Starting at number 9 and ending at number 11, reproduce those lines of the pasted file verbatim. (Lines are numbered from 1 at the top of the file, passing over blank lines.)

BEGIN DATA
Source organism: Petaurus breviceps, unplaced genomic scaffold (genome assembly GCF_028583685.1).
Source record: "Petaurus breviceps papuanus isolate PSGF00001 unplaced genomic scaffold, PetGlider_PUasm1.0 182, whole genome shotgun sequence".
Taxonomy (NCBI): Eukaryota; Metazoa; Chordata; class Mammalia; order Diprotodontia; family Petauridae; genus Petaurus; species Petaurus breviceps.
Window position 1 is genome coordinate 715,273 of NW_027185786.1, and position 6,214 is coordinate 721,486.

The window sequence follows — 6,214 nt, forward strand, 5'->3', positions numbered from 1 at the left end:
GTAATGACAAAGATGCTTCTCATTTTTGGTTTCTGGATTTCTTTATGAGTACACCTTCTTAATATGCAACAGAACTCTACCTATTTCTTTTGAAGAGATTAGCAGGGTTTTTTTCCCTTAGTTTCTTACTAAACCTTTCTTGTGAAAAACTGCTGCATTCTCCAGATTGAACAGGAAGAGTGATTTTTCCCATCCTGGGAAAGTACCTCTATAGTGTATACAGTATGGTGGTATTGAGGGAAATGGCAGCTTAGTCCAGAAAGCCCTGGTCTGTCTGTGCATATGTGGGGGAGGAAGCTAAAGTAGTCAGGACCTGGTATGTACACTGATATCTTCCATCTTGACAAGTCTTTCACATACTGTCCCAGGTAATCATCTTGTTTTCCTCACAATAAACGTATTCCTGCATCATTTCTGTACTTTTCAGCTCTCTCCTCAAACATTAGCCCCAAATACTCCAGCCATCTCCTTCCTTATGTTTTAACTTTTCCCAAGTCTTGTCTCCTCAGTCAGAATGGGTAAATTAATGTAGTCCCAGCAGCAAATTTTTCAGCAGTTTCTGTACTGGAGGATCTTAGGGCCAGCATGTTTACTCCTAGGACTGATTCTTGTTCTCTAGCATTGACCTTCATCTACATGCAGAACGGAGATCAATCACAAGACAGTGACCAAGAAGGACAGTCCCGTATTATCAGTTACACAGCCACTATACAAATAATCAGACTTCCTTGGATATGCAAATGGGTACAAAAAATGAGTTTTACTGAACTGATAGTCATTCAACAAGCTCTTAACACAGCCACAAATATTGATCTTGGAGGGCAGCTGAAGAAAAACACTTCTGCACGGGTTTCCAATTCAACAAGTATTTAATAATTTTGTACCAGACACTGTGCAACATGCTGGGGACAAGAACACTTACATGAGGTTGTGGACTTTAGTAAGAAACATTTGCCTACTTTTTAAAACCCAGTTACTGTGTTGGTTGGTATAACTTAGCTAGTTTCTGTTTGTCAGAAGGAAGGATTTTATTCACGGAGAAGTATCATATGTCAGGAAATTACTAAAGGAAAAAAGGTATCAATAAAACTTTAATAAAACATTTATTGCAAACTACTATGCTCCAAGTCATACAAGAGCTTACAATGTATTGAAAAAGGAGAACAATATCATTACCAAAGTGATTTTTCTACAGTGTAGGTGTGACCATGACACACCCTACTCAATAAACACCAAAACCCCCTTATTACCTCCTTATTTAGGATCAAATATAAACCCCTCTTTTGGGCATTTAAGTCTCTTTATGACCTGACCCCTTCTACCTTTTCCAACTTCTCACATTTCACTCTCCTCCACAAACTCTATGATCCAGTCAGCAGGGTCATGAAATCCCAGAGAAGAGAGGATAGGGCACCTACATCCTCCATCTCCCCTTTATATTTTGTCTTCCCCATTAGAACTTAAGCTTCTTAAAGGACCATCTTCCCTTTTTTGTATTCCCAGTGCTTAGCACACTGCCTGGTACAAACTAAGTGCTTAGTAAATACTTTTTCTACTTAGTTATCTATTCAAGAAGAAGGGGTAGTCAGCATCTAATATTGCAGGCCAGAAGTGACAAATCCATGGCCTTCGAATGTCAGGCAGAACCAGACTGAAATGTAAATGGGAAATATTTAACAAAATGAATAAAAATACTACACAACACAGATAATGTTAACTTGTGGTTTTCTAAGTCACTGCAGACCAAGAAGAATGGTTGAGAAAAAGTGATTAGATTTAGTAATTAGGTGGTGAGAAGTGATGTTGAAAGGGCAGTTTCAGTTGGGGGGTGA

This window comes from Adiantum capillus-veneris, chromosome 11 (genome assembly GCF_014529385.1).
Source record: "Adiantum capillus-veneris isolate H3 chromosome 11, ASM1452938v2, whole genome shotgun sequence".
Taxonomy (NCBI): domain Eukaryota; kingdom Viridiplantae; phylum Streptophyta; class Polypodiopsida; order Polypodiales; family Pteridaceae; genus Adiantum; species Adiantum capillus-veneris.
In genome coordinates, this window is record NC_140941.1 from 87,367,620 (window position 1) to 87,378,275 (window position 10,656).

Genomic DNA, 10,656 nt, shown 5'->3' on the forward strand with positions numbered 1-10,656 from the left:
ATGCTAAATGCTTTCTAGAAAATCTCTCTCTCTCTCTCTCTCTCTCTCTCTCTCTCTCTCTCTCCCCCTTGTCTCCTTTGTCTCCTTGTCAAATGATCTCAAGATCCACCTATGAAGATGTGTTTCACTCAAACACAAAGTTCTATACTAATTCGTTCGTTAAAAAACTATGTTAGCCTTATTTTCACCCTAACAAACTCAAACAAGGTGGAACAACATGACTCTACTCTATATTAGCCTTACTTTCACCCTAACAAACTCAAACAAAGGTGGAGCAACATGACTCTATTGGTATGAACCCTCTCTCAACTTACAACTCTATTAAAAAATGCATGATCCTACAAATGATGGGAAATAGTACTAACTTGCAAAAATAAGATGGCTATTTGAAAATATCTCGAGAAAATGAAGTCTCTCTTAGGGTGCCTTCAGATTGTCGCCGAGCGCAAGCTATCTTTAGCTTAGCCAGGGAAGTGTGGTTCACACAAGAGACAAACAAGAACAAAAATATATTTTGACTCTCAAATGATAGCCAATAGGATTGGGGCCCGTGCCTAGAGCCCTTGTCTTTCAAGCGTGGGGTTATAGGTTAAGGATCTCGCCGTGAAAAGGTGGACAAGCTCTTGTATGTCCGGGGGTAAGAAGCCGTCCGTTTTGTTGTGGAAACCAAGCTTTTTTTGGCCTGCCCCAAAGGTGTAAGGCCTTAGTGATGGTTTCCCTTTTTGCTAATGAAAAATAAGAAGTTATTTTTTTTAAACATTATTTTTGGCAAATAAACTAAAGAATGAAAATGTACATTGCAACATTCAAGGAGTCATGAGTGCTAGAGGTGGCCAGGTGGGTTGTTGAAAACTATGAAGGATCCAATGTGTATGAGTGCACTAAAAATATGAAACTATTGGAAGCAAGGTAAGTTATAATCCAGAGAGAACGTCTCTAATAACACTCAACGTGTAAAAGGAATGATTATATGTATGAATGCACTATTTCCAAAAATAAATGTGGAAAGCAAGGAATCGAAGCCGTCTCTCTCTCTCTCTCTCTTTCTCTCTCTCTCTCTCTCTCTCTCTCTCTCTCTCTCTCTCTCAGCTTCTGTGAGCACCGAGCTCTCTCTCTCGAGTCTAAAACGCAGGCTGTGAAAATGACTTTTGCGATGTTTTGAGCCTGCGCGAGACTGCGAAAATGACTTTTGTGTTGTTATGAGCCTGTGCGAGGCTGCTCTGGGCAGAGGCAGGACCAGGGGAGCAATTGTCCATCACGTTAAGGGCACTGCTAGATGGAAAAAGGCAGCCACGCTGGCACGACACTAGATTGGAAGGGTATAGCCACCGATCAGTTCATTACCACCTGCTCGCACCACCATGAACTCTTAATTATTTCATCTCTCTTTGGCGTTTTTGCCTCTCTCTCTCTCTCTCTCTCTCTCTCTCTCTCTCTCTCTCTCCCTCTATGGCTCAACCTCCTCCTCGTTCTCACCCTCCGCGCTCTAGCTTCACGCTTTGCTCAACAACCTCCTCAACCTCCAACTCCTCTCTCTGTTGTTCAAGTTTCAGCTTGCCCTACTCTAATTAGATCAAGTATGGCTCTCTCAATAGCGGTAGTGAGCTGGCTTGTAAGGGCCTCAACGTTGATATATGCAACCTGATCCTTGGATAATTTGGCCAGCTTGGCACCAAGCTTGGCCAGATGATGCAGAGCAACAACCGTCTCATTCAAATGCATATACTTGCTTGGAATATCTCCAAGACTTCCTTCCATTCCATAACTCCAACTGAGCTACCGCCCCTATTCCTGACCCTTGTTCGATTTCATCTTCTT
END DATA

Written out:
Taxonomy (NCBI): domain Eukaryota; kingdom Viridiplantae; phylum Streptophyta; class Polypodiopsida; order Polypodiales; family Pteridaceae; genus Adiantum; species Adiantum capillus-veneris.
In genome coordinates, this window is record NC_140941.1 from 87,367,620 (window position 1) to 87,378,275 (window position 10,656).

Genomic DNA, 10,656 nt, shown 5'->3' on the forward strand with positions numbered 1-10,656 from the left: